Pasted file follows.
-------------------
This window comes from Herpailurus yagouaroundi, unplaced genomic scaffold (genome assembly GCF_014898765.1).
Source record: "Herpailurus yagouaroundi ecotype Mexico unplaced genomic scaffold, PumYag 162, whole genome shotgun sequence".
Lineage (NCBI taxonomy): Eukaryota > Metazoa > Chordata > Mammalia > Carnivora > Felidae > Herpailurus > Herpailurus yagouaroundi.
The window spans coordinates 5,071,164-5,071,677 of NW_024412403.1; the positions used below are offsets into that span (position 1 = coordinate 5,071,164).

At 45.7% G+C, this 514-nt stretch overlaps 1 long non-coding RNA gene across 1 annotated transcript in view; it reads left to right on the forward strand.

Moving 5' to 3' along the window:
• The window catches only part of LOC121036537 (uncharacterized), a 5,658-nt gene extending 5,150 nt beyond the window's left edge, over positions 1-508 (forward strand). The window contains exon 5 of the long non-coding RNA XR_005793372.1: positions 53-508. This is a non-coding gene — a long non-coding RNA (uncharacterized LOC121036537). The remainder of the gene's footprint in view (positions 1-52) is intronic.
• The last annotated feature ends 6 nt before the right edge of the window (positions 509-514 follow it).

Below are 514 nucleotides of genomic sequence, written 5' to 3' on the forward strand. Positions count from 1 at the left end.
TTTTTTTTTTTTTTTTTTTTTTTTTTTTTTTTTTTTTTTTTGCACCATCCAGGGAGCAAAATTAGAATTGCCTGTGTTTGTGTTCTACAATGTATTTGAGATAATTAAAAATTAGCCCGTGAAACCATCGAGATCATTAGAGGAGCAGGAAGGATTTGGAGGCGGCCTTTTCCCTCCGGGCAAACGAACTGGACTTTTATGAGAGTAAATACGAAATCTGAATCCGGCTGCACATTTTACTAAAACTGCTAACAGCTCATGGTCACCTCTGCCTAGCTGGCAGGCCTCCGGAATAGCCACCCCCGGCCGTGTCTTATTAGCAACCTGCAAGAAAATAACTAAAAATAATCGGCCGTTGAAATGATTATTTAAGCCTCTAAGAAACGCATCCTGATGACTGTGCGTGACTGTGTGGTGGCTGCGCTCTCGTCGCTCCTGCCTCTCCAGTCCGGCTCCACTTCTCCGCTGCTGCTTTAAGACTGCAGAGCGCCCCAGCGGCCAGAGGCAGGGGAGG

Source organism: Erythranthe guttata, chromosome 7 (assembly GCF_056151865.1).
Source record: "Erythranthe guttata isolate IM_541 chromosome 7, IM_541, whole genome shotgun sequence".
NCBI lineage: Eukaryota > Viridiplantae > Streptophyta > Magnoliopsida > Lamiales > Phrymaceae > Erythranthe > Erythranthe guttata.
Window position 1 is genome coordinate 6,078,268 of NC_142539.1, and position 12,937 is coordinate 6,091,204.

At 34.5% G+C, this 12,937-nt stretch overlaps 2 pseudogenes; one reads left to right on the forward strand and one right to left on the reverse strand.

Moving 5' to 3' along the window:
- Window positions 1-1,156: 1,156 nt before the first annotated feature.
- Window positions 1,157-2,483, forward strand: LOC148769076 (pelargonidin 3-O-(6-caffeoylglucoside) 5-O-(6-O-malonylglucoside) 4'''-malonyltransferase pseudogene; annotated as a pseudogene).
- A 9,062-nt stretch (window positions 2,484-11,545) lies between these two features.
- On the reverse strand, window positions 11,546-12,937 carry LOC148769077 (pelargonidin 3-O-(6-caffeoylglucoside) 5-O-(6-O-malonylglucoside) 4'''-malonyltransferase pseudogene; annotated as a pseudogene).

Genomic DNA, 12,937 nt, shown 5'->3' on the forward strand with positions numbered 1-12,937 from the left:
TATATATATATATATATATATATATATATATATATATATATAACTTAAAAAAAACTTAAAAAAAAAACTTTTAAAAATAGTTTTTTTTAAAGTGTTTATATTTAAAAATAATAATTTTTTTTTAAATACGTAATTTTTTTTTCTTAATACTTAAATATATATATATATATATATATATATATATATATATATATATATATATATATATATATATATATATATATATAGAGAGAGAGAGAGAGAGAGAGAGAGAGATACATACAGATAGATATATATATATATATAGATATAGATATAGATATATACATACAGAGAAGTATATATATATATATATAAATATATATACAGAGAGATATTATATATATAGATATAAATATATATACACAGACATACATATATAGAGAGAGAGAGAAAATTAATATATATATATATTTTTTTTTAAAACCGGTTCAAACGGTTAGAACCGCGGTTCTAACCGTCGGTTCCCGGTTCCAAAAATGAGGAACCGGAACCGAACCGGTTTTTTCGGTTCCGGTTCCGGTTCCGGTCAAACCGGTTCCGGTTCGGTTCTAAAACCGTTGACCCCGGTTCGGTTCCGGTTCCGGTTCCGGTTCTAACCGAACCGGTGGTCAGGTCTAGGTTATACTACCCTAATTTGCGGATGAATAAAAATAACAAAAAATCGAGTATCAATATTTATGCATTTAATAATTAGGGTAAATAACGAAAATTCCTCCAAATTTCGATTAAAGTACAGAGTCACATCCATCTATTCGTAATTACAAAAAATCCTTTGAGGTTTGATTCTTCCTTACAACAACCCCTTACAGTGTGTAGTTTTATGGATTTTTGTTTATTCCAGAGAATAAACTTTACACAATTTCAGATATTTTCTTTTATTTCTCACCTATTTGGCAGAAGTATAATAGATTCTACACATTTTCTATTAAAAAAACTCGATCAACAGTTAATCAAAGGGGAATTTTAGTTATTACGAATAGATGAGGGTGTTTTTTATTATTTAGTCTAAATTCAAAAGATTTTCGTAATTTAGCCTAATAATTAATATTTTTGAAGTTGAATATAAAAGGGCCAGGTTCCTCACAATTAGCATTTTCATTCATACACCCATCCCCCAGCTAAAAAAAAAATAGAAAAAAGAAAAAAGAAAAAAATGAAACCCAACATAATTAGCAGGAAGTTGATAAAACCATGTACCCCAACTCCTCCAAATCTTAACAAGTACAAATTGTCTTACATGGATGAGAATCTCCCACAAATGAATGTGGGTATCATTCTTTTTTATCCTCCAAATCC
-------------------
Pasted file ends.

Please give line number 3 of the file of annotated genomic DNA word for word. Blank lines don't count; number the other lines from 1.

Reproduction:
Lineage (NCBI taxonomy): Eukaryota > Metazoa > Chordata > Mammalia > Carnivora > Felidae > Herpailurus > Herpailurus yagouaroundi.